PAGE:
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Permanent URL to this publication: http://dx.doi.org/10.5167/uzh-32751

Mannion, A F; Helbling, D; Pulkovski, N; Sprott, H (2009). Spinal segmental stabilisation exercises for chronic low back pain: programme adherence and its influence on clinical outcome. European Spine Journal, 18(12):1881-1891.

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Exercise rehabilitation is one of the few evidence-
based treatments for chronic non-specific low back
pain (cLBP), but individual success is notoriously variable
and may depend on the patient’s adherence to the prescribed
exercise regime. This prospective study examined
factors associated with adherence and the relationship
between adherence and outcome after a programme of
physiotherapeutic spine stabilisation exercises. A total of
32/37 patients with cLBP completed the study (mean age,
44.0 (SD = 12.3) years; 11/32 (34%) male). Adherence to
the 9-week programme was documented as: percent
attendance at therapy, percent adherence to daily home
exercises (patient diary) and percent commitment to rehabilitation(Sports Injury Rehabilitation Adherence Scale
(SIRAS)). The average of these three measures formed a
multidimensional adherence index (MAI). Psychological
disturbance, fear-avoidance beliefs, catastrophising, exercise self-efficacy and health locus of control were measured by questionnaire; disability in everyday activities
was scored with the Roland–Morris disability scale and
back pain intensity with a 0–10 graphic rating scale.
Overall, adherence to therapy was very good (average MAI
score, 85%; median (IQR), 89 (15)%). The only psychological/
beliefs variable showing a unique significant association
with MAI was exercise self-efficacy (Rho = 0.36,
P = 0.045). Pain intensity and self-rated disability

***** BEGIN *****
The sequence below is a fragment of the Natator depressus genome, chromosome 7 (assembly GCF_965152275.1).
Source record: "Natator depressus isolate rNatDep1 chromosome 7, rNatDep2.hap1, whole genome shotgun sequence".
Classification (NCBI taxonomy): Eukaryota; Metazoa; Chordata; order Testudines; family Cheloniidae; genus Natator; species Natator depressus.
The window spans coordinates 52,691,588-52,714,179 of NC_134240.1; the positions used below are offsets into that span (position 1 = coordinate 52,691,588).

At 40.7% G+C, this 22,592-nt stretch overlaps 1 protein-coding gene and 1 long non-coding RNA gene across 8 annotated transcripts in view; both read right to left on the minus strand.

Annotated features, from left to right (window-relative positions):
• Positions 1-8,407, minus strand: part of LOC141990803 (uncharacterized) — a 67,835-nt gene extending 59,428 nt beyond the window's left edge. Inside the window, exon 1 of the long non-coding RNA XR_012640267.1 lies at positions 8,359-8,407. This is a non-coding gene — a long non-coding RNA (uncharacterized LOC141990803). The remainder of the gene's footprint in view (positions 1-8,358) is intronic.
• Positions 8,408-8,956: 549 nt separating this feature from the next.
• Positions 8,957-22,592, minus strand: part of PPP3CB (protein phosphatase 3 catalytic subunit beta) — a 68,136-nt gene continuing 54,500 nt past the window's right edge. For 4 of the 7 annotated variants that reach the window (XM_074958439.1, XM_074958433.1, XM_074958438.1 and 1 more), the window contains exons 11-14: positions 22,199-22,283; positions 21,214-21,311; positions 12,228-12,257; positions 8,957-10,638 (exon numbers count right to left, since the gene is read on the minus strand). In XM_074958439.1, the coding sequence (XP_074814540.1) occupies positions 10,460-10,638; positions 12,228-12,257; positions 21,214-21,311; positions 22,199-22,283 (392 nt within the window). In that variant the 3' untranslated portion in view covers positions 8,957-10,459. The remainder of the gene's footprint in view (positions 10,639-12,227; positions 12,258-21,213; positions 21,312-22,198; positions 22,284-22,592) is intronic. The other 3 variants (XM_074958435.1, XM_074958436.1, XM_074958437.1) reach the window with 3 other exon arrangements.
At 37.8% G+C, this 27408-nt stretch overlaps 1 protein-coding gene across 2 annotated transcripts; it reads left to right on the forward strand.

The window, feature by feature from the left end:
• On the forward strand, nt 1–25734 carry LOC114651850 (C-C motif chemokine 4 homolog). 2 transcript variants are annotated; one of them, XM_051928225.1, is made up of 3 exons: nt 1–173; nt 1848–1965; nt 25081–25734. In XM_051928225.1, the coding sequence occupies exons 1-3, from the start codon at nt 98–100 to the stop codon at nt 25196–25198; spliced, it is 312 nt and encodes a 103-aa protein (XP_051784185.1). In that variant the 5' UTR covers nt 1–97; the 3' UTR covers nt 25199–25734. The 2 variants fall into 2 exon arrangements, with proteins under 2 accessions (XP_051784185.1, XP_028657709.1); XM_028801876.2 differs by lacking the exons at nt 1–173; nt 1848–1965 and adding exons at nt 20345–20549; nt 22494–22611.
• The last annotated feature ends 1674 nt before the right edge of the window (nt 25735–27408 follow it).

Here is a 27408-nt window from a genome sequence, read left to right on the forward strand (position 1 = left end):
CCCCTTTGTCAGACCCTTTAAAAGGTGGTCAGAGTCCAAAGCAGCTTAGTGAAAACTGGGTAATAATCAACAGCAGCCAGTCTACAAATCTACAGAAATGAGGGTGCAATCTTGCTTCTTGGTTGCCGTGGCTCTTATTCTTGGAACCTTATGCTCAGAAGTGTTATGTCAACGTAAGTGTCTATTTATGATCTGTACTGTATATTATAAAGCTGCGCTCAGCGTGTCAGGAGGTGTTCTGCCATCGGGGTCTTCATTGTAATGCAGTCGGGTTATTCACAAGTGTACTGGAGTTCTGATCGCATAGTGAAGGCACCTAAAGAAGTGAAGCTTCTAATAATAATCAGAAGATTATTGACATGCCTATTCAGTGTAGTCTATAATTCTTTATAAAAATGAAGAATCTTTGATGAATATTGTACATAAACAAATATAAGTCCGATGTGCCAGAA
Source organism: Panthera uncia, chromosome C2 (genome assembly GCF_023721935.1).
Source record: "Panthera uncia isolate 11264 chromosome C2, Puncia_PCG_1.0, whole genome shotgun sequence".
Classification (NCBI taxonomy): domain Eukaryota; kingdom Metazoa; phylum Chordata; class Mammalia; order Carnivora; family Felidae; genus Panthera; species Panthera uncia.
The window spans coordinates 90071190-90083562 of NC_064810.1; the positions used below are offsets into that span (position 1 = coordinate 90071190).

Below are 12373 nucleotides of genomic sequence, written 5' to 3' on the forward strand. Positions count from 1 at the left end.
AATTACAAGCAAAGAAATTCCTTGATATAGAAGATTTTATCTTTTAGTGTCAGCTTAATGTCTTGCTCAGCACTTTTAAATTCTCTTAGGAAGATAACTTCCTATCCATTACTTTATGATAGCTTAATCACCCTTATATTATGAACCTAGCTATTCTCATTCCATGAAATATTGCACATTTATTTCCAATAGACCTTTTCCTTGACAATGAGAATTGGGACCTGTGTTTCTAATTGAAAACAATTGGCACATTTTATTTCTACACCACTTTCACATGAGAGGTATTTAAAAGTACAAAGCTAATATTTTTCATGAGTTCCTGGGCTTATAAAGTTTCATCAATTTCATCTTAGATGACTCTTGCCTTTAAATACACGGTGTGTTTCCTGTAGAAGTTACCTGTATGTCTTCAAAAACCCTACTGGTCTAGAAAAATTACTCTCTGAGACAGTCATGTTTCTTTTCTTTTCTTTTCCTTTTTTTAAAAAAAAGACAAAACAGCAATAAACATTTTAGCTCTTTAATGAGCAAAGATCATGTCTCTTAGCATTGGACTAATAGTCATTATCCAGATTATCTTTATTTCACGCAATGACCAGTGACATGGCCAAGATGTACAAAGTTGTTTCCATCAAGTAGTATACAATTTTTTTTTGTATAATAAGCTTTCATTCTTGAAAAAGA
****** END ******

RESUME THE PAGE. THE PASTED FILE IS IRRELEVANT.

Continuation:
decreased significantly after therapy (each P\0.01).
Adherence to home exercises showed a moderate, positive
correlation with the reduction in average pain (Rho = 0.54,
P = 0.003) and disability (Rho = 0.38, P = 0.036);
higher MAI scores were associated with greater reductions
in average pain (Rho = 0.48, P = 0.008) and a (n.s.)
tendency for greater reductions in disability (Rho = 0.32,
P = 0.07) Neither attendance at therapy nor SIRAS were
significantly related to any of the outcomes. The benefits of rehabilitation depended to a large extent on the patient’s exercise behaviour outside of the formal physiotherapy sessions. Hence, more effort should be invested in finding ways to improve patients’ motivation to take responsibility for the success of their own therapy, perhaps by increasing exercise self-efficacy. Whether the "adherence–outcome" interaction was mediated by improvements in function related to the specific exercises, or by a more "global" effect of the programme, remains to be examined.


19 citations in Web of Science®
23 citations in Scopus®
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Additional indexing

Item Type:Journal Article, refereed, original work
Communities & Collections:04 Faculty of Medicine > University Hospital Zurich > Rheumatology Clinic and Institute of Physical Medicine
Dewey Decimal Classification:610 Medicine & health
Deposited On:22 Mar 2010 12:07
Last Modified:05 Apr 2016 14:02
Publisher DOI:10.1007/s00586-009-1093-7
PubMed ID:19609785

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